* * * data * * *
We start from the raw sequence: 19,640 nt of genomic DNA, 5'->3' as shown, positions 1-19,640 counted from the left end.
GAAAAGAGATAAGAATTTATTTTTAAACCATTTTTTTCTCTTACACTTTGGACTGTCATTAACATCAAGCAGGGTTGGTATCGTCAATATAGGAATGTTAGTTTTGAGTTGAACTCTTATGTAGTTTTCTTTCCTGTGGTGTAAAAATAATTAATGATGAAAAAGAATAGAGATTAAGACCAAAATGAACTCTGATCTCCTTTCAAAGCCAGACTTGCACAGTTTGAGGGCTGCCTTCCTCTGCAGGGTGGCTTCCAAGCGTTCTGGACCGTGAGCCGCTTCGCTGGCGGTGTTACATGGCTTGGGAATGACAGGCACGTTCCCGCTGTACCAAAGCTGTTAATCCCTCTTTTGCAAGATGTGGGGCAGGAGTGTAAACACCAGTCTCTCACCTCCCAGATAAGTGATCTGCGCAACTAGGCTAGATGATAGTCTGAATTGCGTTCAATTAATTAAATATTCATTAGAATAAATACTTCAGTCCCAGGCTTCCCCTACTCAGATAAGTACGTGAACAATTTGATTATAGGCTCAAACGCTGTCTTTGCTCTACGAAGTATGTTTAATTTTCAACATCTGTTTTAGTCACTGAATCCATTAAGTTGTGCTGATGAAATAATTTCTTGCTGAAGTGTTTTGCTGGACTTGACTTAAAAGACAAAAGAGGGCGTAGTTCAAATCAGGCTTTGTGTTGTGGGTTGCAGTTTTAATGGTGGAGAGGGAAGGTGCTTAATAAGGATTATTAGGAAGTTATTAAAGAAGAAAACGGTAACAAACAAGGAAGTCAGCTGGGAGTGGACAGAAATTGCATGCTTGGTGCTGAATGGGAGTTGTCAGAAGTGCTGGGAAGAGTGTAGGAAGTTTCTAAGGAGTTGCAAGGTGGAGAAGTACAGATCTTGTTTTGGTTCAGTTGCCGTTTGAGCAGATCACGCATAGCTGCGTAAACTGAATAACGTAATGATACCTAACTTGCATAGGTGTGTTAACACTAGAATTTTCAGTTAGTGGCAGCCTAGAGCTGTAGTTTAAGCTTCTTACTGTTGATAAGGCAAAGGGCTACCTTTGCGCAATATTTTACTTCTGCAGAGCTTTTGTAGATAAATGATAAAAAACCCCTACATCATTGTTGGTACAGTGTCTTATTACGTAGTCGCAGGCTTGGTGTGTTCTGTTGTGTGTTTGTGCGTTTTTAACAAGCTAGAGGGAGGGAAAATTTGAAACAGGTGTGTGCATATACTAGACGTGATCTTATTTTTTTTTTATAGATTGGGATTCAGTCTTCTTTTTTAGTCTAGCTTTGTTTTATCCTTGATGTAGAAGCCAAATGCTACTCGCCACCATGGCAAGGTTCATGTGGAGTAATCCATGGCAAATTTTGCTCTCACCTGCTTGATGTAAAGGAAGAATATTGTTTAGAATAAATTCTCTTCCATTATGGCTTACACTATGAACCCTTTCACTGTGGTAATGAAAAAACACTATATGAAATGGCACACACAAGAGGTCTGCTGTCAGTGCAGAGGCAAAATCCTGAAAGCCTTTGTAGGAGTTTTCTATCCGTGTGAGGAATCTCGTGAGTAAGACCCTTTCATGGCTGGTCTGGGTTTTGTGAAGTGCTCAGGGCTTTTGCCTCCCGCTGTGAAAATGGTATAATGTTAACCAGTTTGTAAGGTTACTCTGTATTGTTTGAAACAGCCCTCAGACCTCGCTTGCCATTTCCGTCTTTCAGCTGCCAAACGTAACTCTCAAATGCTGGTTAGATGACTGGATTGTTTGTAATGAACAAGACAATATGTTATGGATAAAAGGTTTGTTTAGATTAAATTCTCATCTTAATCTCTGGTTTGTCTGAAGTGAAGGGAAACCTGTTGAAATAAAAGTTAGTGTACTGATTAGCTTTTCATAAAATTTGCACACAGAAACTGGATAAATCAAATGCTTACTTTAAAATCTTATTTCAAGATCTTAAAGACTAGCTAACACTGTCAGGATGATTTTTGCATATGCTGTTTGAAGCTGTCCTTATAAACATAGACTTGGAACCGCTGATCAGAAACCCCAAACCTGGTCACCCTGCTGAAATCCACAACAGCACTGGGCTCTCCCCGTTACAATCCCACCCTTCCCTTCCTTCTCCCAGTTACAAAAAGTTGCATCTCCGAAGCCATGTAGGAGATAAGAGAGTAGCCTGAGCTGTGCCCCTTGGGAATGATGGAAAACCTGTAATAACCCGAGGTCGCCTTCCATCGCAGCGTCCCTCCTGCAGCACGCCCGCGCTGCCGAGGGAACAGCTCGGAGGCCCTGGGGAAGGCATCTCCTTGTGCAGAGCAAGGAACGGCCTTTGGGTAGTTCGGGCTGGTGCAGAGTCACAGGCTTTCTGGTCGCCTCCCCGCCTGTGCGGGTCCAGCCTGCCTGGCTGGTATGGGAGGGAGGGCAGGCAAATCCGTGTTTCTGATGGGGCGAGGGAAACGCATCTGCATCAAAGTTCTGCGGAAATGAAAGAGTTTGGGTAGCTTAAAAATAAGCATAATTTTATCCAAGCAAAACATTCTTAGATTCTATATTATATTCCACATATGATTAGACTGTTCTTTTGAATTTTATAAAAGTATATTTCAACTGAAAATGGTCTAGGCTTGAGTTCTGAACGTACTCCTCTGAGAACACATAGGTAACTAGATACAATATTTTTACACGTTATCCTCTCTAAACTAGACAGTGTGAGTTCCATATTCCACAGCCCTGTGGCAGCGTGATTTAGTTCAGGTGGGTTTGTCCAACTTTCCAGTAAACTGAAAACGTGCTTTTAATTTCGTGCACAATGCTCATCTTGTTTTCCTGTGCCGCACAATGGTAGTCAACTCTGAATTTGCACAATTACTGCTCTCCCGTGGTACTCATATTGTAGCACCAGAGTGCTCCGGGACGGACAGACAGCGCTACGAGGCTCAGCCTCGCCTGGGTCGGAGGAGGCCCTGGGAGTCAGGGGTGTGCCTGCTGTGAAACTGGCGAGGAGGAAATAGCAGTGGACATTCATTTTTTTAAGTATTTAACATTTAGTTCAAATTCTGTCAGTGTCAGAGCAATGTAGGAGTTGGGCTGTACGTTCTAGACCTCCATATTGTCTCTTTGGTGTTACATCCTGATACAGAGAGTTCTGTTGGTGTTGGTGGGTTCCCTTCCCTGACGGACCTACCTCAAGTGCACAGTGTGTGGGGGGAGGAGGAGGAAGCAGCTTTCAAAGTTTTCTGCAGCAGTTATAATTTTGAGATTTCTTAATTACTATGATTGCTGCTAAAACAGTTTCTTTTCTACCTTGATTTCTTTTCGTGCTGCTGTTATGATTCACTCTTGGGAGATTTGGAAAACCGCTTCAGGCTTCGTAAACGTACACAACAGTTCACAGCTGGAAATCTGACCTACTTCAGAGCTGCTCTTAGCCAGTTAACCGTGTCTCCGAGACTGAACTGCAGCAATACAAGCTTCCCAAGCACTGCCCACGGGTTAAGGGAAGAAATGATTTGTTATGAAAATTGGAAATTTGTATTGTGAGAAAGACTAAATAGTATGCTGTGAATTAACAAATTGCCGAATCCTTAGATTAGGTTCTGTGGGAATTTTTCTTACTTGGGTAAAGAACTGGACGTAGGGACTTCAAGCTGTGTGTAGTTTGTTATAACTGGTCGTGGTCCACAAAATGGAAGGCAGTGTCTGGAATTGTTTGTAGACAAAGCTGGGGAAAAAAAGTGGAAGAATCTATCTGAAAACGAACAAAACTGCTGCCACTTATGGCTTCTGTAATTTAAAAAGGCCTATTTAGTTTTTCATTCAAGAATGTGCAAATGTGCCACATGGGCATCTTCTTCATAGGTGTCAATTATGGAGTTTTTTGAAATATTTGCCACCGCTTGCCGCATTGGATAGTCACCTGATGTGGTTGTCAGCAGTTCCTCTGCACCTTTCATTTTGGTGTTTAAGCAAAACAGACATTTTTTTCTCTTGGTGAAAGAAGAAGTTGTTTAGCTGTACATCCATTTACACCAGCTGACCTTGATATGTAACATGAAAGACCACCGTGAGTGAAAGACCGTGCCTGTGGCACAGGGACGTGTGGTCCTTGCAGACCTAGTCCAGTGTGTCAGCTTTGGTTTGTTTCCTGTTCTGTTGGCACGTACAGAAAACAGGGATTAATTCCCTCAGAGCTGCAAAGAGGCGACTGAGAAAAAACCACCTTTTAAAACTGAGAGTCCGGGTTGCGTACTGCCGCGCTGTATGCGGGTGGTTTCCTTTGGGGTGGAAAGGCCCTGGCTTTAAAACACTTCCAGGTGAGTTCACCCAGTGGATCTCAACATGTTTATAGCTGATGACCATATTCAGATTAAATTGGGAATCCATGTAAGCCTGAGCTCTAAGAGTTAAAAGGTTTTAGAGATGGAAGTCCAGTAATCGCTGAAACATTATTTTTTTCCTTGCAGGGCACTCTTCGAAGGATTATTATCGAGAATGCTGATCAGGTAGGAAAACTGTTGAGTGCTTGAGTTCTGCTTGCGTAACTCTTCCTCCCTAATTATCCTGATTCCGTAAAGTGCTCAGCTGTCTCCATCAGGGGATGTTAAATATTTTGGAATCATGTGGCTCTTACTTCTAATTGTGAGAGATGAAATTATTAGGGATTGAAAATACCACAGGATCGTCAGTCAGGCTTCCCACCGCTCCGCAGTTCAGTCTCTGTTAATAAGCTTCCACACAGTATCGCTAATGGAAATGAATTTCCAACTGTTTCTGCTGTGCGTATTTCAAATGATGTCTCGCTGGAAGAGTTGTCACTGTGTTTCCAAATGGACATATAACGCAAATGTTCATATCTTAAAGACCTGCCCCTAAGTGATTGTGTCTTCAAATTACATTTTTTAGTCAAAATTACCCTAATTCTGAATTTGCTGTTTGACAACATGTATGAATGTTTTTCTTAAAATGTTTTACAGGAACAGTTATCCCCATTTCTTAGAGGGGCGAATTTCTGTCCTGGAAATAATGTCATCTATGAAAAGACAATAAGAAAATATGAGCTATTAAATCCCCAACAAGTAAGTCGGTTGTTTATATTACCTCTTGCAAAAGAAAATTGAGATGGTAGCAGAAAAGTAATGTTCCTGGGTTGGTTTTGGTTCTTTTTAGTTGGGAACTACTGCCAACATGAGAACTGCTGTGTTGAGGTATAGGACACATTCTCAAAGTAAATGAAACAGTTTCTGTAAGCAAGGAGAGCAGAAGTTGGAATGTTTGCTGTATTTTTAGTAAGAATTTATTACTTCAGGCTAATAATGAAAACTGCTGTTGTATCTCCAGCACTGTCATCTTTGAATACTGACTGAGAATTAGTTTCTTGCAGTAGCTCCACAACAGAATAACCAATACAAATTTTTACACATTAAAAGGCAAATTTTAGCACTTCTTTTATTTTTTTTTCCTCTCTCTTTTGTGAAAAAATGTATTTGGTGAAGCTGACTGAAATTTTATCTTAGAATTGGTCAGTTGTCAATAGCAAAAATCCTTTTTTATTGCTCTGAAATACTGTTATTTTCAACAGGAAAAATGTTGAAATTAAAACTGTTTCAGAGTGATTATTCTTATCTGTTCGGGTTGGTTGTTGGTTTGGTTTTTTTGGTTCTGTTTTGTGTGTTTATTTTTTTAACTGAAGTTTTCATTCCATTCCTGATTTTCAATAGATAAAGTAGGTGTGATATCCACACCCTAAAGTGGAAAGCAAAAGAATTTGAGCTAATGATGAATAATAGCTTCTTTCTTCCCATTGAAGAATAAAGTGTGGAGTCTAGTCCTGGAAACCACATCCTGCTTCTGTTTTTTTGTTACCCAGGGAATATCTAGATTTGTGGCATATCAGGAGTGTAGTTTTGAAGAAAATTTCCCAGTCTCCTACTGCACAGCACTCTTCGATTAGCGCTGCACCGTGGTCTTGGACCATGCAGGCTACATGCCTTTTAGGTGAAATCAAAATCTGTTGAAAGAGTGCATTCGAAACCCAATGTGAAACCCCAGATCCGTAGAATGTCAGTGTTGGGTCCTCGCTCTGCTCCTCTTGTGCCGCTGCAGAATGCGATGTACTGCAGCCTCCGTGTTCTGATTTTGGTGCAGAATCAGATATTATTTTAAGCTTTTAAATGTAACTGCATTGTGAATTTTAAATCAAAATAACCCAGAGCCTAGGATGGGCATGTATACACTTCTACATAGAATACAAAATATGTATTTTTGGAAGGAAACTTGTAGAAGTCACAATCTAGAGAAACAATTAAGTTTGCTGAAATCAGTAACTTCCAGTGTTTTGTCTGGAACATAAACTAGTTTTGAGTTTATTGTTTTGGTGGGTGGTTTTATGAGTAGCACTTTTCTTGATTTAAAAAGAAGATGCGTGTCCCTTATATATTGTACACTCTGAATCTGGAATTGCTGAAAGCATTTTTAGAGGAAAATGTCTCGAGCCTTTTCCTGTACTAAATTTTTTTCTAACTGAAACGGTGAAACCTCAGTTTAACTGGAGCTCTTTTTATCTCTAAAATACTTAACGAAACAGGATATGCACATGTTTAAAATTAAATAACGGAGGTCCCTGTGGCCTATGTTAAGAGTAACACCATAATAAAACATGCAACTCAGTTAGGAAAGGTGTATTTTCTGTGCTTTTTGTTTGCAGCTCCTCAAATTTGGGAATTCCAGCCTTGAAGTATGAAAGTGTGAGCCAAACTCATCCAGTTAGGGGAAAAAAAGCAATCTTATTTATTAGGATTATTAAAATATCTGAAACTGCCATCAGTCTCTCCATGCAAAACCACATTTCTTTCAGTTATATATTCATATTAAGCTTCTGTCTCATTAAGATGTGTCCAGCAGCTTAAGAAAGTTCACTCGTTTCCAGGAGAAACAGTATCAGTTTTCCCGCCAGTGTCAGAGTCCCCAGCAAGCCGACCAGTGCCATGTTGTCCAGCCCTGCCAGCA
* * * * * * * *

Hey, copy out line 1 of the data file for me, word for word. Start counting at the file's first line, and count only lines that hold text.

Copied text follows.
We start from the raw sequence: 19,640 nt of genomic DNA, 5'->3' as shown, positions 1-19,640 counted from the left end.